The port of Hamburg

Port of Hamburg - Port de Hambourg

Port of Hamburg – Port de Hambourg

In the port of Hamburg, around 9,000 ship calls per year, almost 300 berths and a total of 43 kilometers of quay for seagoing vessels, more than 1,900 freight trains per week, four state-of-the-art container terminals, three cruise terminals and around 50 facilities specialized in handling roro and breakbulk and all kinds of bulk cargoes, along with about 7,300 logistics companies within the city limits – these are just a few of the factors making the Port of Hamburg to one of the world’s most flexible, high-performance universal ports. 137.8 million tons of cargo crossed the quay walls of Germany’s largest seaport in 2015. That included around 8.8 million standard containers (TEU). Hamburg is accordingly the third largest container port in Europe and in the 18th place on the list of the world’s largest container ports [Source: ]


The port is almost as old as the history of Hamburg itself. Founded on 7 May 1189 by Frederick I for its strategic location, it has been Central Europe‘s main port for centuries and enabled Hamburg to develop early into a leading city of trade with a rich and proud bourgeoisie.

During the age of the Hanseatic League from the 13th to 16th century, Hamburg was considered second only to the port and city of Lübeck in terms of its position as a central trading node for sea-borne trade. With discovery of the Americas and the emerging transatlantic trade, Hamburg exceeded all other German ports. During the second half of the 19th century, Hamburg became Central Europe’s main hub for transatlantic passenger and freight travel, and from 1871 onward it was Germany’s principal port of trade. In her time the Hamburg America Line was the largest shipping company in the world. Since 1888, the HADAG runs a scheduled ferry service across various parts of the port and the Elbe. The Free Port, established on 15 October 1888, enabled traders to ship and store goods without going through customs and further enhanced Hamburg’s position in sea trade with neighbouring countries. The Moldauhafen has a similar arrangement, though related to the Czech Republic exclusively.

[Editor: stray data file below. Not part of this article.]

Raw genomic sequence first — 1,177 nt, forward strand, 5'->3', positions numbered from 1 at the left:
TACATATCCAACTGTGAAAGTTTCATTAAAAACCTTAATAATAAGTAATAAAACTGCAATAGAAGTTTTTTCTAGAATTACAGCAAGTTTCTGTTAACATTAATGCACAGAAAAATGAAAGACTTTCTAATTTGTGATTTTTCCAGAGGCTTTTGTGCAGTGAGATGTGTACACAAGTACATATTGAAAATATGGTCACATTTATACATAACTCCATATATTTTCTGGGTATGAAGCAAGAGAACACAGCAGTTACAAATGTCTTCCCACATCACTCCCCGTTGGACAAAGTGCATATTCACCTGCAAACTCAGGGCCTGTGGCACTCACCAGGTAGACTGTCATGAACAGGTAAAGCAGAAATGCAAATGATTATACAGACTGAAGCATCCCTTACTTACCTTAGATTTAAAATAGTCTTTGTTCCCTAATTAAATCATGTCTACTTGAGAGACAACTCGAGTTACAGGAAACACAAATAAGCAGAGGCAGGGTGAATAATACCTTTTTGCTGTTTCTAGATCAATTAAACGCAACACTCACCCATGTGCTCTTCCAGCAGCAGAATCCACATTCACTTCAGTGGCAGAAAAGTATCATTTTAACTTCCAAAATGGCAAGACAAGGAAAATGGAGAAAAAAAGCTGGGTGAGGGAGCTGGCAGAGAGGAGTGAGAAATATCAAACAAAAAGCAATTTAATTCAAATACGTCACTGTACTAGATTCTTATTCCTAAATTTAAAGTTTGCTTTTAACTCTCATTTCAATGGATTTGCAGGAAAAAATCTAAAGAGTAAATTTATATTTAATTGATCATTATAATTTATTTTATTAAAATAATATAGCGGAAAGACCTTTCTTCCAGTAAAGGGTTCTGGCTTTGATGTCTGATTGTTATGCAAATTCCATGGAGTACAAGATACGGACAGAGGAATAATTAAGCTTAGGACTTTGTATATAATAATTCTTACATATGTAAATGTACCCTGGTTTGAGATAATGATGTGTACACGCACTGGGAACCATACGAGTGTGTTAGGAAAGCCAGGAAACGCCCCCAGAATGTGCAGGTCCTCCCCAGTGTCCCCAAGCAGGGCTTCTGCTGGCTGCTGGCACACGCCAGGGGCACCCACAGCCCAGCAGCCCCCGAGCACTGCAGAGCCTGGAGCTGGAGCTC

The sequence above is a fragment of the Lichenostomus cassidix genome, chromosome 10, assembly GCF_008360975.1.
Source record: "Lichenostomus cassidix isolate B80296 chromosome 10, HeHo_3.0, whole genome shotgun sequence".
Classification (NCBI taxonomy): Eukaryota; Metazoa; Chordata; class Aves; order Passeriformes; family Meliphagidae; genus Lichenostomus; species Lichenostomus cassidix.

The Speicherstadt, one of Hamburg’s architectural icons today, is a large wharf area of 350,000 m² floor area on the northern shore of the river, built in the 1880s as part of the free port and to cope with the growing quantity of goods stored in the port.

Hamburg shipyards lost fleets twice after WWI and WWII, and during the partition of Germany between 1945 and 1990, the Port of Hamburg lost much of its hinterland and consequently many of its trading connections. However, since German reunification, the fall of the Iron Curtain and European enlargement, Hamburg has made substantial ground as one of Europe’s prime logistics centres and as one of the world’s largest and busiest sea ports. [Source: Wikipedia]